With the Internet connecting us to many things (media, photos, information, etc.) can it also connect us to physical objects? Can we launch applications on our computer by just touching a physical object? Can one physical object talk to another physical object through an Internet connect and command it to do a physical act or feed it data? The answer is yes and this phenomena is called “The Internet of Things”. Continue reading
Augmented Reality (AR) has been around for some time and also has been labeled as a “gimmicky” technology. With a couple of new applications using AR, it is now being revisited again in the educational world. What exactly is AR? According to Wikipedia Augmented Reality is “ a live, direct or indirect, view of a physical, real-world environment whose elements are augmented by computer-generated sensory input such as sound, video, graphics or GPS data.” So AR is not VR (Virtual Reality) where everything you see and experience is not interacting in your own real environment and is computer generated. AR uses the real world around you and blends your perceptions of world with technology enhancements (be it 3D graphics or images or text) and overlays the technology on your real world environment. A good example of AR that many see is in sports. AR is used in football TV broadcasts. A yellow line is superimposed on the grass to show viewers where the first down marker is located. If you were a fan in the stands, you do not see the line since you are viewing the game in the real world and without a device that is projecting the AR object, the yellow line. AR helps us interact and digitally manipulate the real world around us. Continue reading
New app called Word Lens uses the iPhone’s camera to view a phrase in another language and translate the phrase right inside the camera, showing the translated text and not the original text (that is the augmented reality part of the app). The app is free but you have to pay for language packs. The only language pack available is English-Spanish and Spanish-English. That language pack costs $4.99. To view the app in action, watch the video below:
In a recent blog post by David Hopkins, the author explores the Augmented Reality and how it could be used in education. Some of the pluses of augmented reality for education that David discusses are:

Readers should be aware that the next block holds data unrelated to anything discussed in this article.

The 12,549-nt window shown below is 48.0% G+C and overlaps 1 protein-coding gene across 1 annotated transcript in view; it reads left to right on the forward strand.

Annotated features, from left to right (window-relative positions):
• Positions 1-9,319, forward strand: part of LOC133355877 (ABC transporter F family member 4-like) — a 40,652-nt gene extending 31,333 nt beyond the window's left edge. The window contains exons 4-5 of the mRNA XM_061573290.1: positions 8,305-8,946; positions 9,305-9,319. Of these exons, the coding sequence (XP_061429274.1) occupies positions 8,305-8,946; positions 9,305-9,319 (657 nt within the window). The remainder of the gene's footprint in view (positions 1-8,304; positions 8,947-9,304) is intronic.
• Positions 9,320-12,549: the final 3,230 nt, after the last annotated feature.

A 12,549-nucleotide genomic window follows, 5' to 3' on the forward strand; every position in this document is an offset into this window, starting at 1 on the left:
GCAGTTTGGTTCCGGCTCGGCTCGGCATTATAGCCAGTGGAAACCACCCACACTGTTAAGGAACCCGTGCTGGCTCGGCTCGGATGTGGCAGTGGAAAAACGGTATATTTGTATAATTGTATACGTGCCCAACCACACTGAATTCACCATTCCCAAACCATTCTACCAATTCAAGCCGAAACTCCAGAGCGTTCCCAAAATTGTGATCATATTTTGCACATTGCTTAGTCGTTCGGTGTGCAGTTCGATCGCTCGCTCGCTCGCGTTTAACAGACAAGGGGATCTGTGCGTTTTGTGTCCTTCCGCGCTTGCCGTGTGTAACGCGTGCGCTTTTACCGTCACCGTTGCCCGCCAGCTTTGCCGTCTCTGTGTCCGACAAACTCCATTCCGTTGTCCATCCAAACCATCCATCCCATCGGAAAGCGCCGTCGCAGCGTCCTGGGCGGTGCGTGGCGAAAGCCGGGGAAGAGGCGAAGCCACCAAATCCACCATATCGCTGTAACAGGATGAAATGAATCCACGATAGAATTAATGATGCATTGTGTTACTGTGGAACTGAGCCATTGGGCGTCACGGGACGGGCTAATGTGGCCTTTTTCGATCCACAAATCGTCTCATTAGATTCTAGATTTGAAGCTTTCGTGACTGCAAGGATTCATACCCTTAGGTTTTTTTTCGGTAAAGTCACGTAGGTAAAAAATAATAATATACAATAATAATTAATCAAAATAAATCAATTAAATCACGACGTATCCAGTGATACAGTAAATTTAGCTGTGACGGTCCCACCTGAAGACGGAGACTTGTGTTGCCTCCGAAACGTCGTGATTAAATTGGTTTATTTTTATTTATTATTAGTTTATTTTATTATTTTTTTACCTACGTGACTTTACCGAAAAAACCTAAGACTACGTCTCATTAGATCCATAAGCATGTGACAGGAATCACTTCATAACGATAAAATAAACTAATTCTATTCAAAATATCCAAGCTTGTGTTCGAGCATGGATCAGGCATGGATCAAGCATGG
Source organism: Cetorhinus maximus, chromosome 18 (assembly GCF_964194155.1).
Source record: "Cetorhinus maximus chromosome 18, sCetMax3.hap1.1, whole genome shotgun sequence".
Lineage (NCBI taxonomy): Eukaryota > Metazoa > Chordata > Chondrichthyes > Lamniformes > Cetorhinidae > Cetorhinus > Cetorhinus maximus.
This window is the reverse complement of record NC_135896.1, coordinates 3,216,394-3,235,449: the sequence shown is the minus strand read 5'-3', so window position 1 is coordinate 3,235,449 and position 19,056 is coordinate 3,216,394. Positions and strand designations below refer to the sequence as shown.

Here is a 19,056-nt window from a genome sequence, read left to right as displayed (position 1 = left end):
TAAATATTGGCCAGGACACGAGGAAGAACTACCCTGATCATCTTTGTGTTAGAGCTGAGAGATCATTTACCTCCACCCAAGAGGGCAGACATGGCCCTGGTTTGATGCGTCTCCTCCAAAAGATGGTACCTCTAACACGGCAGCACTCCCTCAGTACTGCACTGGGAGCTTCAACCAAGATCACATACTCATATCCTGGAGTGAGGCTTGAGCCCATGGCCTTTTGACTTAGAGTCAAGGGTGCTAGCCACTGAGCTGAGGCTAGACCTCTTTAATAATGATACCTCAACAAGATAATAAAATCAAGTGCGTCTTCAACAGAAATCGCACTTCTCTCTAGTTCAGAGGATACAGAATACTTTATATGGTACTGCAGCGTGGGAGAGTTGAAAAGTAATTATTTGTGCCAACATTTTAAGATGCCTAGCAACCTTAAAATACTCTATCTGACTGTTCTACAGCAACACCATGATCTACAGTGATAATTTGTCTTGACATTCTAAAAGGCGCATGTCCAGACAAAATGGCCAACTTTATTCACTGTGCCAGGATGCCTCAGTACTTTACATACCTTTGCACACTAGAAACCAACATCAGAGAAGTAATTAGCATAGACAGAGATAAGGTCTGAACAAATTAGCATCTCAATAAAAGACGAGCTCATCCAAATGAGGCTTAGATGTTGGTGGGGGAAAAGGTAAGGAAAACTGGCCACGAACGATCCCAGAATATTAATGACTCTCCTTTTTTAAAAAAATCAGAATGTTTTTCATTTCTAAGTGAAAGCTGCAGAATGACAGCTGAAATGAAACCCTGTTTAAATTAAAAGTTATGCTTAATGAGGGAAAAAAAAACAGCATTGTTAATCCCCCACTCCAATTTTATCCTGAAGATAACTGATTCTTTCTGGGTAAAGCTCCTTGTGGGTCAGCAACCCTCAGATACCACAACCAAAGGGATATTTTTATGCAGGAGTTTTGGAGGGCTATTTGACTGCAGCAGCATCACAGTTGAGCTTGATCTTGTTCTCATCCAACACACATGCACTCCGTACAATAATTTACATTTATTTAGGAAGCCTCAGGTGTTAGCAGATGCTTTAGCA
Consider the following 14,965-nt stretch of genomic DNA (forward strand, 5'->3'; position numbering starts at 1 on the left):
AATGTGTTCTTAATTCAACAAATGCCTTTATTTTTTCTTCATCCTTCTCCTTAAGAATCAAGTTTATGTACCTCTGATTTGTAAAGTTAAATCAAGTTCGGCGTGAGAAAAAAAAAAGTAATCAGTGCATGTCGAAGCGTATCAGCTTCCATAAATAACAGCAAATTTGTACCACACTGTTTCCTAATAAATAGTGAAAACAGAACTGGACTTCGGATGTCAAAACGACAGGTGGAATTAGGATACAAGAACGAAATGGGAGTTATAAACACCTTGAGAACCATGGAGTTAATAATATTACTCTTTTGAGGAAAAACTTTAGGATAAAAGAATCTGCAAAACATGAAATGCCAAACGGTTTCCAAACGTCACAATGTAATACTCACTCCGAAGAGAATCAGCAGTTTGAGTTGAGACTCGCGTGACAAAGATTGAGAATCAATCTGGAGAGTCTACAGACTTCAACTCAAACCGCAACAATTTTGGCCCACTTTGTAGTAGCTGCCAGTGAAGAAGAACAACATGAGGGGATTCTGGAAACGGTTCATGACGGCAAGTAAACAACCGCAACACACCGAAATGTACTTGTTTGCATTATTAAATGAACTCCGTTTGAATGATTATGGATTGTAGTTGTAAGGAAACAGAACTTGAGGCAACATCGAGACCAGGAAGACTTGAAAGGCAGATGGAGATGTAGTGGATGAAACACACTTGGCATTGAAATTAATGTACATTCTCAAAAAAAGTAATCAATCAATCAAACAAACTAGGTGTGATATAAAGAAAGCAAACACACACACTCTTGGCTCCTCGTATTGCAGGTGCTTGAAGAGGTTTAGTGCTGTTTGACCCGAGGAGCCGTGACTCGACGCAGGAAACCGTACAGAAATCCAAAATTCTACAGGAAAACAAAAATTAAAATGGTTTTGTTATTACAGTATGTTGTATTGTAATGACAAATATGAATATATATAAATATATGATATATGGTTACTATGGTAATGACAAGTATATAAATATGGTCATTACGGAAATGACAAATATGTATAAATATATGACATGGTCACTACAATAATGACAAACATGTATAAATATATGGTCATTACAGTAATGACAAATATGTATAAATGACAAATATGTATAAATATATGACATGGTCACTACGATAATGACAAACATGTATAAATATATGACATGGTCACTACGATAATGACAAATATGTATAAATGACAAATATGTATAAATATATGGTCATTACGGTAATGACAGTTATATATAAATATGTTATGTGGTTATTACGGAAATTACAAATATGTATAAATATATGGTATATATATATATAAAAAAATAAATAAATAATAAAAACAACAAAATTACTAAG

- "Learning styles: rich examples of complex phenomena (engineering, earth sciences, medicine, environmental applications to name a few) while being engaging.
- Authentic Learning: AR can tremendously enhance vocational studies for those wishing to enter the trades: auto and aviation mechanics, electricians, carpenters, etc… The ability to annotate real elements and the ability to add to reality by superimposing virtual aids, will aid in instruction and learning for those disciplines where a specific spatial configuration of elements must be learned and remembered (auto mechanics, medicine, chemistry).
- Realistic models: AR provides a means of “seeing” phenomena in 3D, thereby bringing the contextual three dimensional nature of the real world to the their learning. Textual and pictorial information in the typical 2 dimensional print-based resources loses much of the richness of the “real” world elements, and involves an element of interpretation that is difficult for some students.
- Engagement/Interactivity: Illustrations in books can come to life with AR technology and can captivate readers of all ages."
According to Wikipedia "Augmented reality (AR) is a field of computer research which deals with the combination of real-world and computer-generated data (virtual reality), where computer graphics objects are blended into real footage. " Recently a lot of companies have been using AR to promote their brands (check out GE and their energy grid). But a lot of people have wondered, is AR appropriate for the classroom and education? Check out the video below to see how AR works and how it it can be used in engaging students in the classroom.